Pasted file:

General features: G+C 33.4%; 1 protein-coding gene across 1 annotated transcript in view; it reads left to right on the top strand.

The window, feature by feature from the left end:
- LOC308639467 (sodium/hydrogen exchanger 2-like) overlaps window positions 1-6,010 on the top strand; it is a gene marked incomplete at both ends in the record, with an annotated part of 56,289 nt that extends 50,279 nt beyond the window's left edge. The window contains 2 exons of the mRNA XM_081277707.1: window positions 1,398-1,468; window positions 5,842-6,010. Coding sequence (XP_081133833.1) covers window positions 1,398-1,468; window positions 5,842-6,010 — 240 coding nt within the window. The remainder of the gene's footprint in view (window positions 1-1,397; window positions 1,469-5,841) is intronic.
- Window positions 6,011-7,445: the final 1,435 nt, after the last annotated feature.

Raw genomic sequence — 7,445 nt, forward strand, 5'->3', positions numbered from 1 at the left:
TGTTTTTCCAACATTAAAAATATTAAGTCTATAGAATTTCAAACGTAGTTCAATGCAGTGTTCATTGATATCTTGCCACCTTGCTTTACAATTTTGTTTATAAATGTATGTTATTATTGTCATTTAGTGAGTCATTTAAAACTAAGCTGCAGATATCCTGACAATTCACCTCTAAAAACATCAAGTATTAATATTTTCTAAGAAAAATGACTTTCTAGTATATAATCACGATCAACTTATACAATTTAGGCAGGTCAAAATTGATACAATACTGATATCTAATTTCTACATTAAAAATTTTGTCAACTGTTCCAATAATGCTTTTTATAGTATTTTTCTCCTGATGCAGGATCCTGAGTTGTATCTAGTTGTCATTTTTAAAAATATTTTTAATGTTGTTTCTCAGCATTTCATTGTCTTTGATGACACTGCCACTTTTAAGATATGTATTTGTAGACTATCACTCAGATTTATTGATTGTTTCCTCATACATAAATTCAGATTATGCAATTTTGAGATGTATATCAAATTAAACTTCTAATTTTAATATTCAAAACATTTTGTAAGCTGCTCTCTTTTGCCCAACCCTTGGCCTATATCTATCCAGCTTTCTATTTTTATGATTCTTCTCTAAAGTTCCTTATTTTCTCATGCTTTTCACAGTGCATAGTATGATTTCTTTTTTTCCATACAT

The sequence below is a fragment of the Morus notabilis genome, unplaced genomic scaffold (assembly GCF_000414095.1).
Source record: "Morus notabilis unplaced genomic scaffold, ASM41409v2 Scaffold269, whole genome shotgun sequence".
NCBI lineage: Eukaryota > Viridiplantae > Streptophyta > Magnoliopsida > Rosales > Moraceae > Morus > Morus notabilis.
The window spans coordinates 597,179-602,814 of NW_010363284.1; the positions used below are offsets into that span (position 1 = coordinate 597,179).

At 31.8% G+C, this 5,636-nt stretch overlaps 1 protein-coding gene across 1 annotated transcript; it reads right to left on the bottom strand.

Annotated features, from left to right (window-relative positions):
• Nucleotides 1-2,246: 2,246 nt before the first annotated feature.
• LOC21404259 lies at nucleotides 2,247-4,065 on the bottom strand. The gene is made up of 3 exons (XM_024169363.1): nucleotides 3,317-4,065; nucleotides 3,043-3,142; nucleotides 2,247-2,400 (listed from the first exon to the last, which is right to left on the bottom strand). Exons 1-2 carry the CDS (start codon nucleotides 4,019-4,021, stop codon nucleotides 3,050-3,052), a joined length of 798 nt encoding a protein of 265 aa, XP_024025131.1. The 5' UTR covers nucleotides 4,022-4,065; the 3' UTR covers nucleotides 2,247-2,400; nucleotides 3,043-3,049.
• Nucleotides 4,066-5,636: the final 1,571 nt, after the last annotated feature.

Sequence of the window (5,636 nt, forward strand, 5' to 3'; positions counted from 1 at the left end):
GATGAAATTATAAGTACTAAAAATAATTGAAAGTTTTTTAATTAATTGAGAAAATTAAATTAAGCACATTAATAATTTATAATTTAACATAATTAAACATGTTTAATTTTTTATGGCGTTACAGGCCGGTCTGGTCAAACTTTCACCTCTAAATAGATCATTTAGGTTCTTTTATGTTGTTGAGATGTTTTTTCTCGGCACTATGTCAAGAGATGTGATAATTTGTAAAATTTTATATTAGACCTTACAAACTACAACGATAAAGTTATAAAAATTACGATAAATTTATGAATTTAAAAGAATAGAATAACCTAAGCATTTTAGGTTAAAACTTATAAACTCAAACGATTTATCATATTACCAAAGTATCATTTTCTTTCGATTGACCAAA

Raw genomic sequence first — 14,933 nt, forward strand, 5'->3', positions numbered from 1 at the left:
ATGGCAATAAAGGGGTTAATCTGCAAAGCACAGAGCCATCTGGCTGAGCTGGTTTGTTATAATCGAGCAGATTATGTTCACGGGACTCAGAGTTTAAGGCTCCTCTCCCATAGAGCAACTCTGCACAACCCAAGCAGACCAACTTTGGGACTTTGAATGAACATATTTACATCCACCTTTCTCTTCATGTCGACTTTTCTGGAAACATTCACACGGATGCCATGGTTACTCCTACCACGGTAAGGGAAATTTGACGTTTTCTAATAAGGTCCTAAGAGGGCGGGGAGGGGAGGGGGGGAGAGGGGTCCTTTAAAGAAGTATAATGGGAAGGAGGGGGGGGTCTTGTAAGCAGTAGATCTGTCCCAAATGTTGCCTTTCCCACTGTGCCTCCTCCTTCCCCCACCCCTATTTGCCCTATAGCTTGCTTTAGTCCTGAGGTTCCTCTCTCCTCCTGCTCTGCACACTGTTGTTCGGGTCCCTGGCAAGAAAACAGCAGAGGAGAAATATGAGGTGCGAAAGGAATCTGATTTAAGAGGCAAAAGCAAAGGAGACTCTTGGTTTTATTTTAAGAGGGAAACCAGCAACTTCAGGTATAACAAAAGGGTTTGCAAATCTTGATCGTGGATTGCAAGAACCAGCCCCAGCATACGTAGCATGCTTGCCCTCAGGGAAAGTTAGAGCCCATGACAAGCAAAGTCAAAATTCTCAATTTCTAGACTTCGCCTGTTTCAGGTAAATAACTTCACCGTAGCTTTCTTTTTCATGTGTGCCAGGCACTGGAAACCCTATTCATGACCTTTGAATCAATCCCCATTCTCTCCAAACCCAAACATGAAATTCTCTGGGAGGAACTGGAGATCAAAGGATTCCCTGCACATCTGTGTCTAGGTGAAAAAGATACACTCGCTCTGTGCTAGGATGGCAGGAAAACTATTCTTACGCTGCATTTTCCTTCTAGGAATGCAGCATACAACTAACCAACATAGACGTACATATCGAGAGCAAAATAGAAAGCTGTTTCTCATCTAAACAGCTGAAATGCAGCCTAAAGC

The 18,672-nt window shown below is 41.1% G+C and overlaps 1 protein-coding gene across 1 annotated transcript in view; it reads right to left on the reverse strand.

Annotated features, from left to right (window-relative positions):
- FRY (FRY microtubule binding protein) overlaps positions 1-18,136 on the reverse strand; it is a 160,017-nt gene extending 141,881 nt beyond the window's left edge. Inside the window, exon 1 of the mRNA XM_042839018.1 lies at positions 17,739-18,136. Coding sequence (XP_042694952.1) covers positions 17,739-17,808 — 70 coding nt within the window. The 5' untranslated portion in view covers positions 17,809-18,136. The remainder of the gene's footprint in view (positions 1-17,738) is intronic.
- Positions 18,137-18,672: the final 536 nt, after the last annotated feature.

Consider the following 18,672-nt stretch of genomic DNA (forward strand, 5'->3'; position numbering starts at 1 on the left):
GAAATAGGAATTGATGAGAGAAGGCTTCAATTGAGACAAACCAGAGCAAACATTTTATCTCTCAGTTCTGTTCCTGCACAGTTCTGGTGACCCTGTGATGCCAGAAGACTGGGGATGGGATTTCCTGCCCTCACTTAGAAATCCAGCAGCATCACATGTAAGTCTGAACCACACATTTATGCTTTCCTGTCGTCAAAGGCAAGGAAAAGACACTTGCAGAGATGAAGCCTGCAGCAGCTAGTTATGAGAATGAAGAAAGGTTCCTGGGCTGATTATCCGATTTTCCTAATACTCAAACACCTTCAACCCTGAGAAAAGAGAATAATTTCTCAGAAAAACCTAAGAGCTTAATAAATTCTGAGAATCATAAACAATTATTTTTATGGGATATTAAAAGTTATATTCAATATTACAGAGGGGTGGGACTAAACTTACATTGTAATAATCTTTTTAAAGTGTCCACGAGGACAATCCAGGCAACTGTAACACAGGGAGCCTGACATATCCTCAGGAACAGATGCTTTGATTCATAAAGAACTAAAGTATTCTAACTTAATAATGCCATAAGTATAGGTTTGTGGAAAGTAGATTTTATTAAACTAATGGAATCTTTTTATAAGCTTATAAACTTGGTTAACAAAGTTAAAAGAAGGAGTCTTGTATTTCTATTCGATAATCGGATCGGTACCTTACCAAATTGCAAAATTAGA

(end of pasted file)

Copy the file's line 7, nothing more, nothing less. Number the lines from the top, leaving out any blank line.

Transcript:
The sequence below is a fragment of the Morus notabilis genome, unplaced genomic scaffold (assembly GCF_000414095.1).